German Trial for Wartime Atrocities Opens in Syria

Human Rights Watch

Judges in Frankfurt, Germany will begin hearing evidence on January 19, 2022 in a trial involving allegations of torture and murder by state agents during Syria’s decade-long brutal armed conflict, Human Rights Watch said today. The start of the second trial in Germany for crimes against humanity committed in Syria, shows that justice efforts for atrocities committed there are gaining momentum.

“Over the past decade, a large amount of evidence about atrocities in Syria has been collected, and now, as this case in Frankfurt shows, those efforts are starting to bear fruit,” said Balkees Jarrah, interim international justice director at Human Rights Watch. “Syrian survivors, lawyers, and activists have been central to these efforts – not only pressing for justice but doing the groundwork that makes justice possible.”

The accused in the case is Alaa M., who allegedly worked as a physician in two military hospitals in the cities of Damascus and Homs, Syria. German prosecutors accuse him of torturing civilians in the hospitals and in a detention facility run by Syrian intelligence services in Homs between April 2011 and the end of 2012. Alaa M. arrived in Germany in mid-2015 and worked as a doctor near the city of Kassel until he was arrested in June 2019. He has since been in pre-trial detention.

Some of the charges against Alaa M., who is identified with only the first initial of his surname under German privacy laws, stem from alleged serious crimes committed in Military Hospital 601 in Damascus. Human Rights Watch research confirms that some of the so-called “Caesar” photographs were taken in the garage of this facility. The photos, smuggled out of Syria by a defector, were taken as part of a bureaucratic effort by the Syrian security apparatus to maintain a photographic record of the thousands who have died in detention since 2011, as well as of members of security forces who died in attacks by armed opposition groups.

The issues at stake in the trial offer a glimpse into the role medical personnel played in Syria’s hospitals and detention facilities, Human Rights Watch said.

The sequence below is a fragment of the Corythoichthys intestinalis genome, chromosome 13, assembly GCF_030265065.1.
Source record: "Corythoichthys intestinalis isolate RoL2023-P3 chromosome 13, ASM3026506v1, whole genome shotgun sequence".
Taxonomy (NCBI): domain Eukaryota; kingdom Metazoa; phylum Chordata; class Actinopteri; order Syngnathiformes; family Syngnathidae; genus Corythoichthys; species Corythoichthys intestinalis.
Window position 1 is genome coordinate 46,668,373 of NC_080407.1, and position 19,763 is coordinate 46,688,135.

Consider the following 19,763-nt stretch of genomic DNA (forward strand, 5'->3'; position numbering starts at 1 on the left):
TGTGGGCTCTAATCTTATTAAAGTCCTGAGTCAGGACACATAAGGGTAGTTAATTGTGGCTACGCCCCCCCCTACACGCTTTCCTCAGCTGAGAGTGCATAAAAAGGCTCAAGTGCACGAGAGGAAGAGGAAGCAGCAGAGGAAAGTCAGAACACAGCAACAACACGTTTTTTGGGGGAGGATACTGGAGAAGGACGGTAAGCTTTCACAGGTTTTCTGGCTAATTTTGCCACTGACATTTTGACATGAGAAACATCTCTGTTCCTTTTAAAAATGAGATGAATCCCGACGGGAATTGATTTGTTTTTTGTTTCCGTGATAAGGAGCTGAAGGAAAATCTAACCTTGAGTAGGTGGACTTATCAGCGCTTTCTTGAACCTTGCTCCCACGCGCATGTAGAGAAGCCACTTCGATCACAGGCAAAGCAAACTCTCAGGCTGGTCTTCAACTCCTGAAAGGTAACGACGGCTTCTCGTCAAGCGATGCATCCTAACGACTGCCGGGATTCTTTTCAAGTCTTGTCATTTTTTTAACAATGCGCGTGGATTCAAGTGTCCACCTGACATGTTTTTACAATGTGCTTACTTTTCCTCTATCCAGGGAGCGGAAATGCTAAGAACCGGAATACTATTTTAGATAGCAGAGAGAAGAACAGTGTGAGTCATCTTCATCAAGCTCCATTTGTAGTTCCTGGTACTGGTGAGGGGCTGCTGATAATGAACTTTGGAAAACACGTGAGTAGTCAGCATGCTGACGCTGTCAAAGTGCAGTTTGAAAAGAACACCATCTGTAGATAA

The court in Frankfurt initially rejected parts of the indictment. However, on January 18, a higher-level German court approved a request by prosecutors to keep all of the charges outlined in the initial indictment.

The trial is possible because Germany’s laws recognize universal jurisdiction over some of the most serious crimes under international law, allowing for the investigation and prosecution of these crimes no matter where they were committed and regardless of the nationality of the suspects or victims.

On January 13, a German court in the city of Koblenz convicted Anwar R., a former Syrian intelligence official, for crimes against humanity and sentenced him to life in prison. Anwar R.’s conviction was a meaningful moment for civilians who survived torture and sexual abuse in Syria’s prisons, Human Rights Watch said. Anwar R. was the most senior former Syrian government official to be convicted for serious crimes in Syria. Another defendant in the Koblenz trial, Eyad A., was found guilty of aiding and abetting crimes against humanity in February 2021.

The court in Frankfurt should make every effort to make information about the trial available to the public and communities affected by the many crimes committed in Syria. Inadequate outreach to affected communities can have a direct impact on the success of accountability efforts in relation to serious international crimes, Human Rights Watch said.

Lack of translation into Arabic of the proceedings marginalized survivor and community participation in the Koblenz trial. Non-accredited Arabic language journalists and people from affected communities who spoke Arabic were not given access to translation devices in the courtroom. Although some of the interested Arabic speakers had a basic knowledge of German, it was not easy for some of them to follow the court sessions, especially due to the technical language used and the speed of the conversations in the courtroom.

The Frankfurt court decided on December 15, 2021 not to provide the public with translation of the proceedings after the accused in the case waived his right to Arabic interpretation. The court also cited financial considerations. At the same time, the court has translated news releases about the case into English. Witnesses and formal parties to the proceedings who do not speak German will be provided with interpretation.

Another problem for affected communities’ ability to follow the proceeding in Frankfurt is that the court has prohibited visitors from taking notes in the public gallery unless they can demonstrate a “research interest.”

Lack of awareness and understanding of the proceedings and judicial systems prevents Syrians and others from fully understanding justice efforts taking place outside Syria and from being able to contribute to them, Human Rights Watch said. Research by Human Rights Watch and others has shown that meaningful outreach efforts have a positive impact on affected communities.

“To be meaningful, justice should not only be done, but be seen to be done.” Jarrah said. “Court authorities should make Arabic translation more widely available for these cases involving the world’s worst crimes committed abroad.”

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